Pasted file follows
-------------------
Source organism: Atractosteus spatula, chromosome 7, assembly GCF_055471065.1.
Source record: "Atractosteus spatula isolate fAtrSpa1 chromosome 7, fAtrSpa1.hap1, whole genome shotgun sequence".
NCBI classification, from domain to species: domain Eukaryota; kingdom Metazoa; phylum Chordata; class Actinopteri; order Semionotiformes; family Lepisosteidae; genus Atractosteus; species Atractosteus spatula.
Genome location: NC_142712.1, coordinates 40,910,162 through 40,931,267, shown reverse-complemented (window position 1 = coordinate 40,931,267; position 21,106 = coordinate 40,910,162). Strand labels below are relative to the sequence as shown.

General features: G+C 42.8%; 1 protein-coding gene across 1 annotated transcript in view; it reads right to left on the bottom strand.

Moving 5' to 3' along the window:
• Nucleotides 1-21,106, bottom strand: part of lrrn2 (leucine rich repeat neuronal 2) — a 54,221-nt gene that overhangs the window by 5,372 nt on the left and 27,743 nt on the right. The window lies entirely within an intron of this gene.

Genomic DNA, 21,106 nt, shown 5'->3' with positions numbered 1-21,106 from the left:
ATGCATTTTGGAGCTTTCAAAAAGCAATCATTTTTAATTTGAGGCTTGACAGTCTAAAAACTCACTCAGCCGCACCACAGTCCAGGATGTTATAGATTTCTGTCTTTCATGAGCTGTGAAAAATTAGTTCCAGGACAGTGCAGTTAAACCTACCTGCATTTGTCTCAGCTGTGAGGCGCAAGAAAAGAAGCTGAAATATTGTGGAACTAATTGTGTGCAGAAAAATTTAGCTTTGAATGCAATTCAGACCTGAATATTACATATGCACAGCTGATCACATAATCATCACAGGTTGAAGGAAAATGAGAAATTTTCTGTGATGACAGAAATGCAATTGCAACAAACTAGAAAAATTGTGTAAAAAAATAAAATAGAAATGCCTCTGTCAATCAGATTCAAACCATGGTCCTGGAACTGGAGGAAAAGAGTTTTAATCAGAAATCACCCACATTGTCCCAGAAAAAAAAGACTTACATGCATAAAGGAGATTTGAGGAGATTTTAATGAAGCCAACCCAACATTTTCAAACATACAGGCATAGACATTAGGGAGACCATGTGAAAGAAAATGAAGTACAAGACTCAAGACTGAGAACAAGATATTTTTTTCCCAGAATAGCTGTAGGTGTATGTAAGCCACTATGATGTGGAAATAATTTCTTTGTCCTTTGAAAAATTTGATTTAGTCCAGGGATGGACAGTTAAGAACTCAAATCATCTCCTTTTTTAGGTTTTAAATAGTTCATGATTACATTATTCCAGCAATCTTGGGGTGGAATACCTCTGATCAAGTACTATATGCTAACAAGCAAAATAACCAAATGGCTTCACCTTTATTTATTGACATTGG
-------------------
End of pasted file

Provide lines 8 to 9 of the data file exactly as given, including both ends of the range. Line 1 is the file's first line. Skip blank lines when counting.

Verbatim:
Genomic DNA, 21,106 nt, shown 5'->3' with positions numbered 1-21,106 from the left:
ATGCATTTTGGAGCTTTCAAAAAGCAATCATTTTTAATTTGAGGCTTGACAGTCTAAAAACTCACTCAGCCGCACCACAGTCCAGGATGTTATAGATTTCTGTCTTTCATGAGCTGTGAAAAATTAGTTCCAGGACAGTGCAGTTAAACCTACCTGCATTTGTCTCAGCTGTGAGGCGCAAGAAAAGAAGCTGAAATATTGTGGAACTAATTGTGTGCAGAAAAATTTAGCTTTGAATGCAATTCAGACCTGAATATTACATATGCACAGCTGATCACATAATCATCACAGGTTGAAGGAAAATGAGAAATTTTCTGTGATGACAGAAATGCAATTGCAACAAACTAGAAAAATTGTGTAAAAAAATAAAATAGAAATGCCTCTGTCAATCAGATTCAAACCATGGTCCTGGAACTGGAGGAAAAGAGTTTTAATCAGAAATCACCCACATTGTCCCAGAAAAAAAAGACTTACATGCATAAAGGAGATTTGAGGAGATTTTAATGAAGCCAACCCAACATTTTCAAACATACAGGCATAGACATTAGGGAGACCATGTGAAAGAAAATGAAGTACAAGACTCAAGACTGAGAACAAGATATTTTTTTCCCAGAATAGCTGTAGGTGTATGTAAGCCACTATGATGTGGAAATAATTTCTTTGTCCTTTGAAAAATTTGATTTAGTCCAGGGATGGACAGTTAAGAACTCAAATCATCTCCTTTTTTAGGTTTTAAATAGTTCATGATTACATTATTCCAGCAATCTTGGGGTGGAATACCTCTGATCAAGTACTATATGCTAACAAGCAAAATAACCAAATGGCTTCACCTTTATTTATTGACATTGG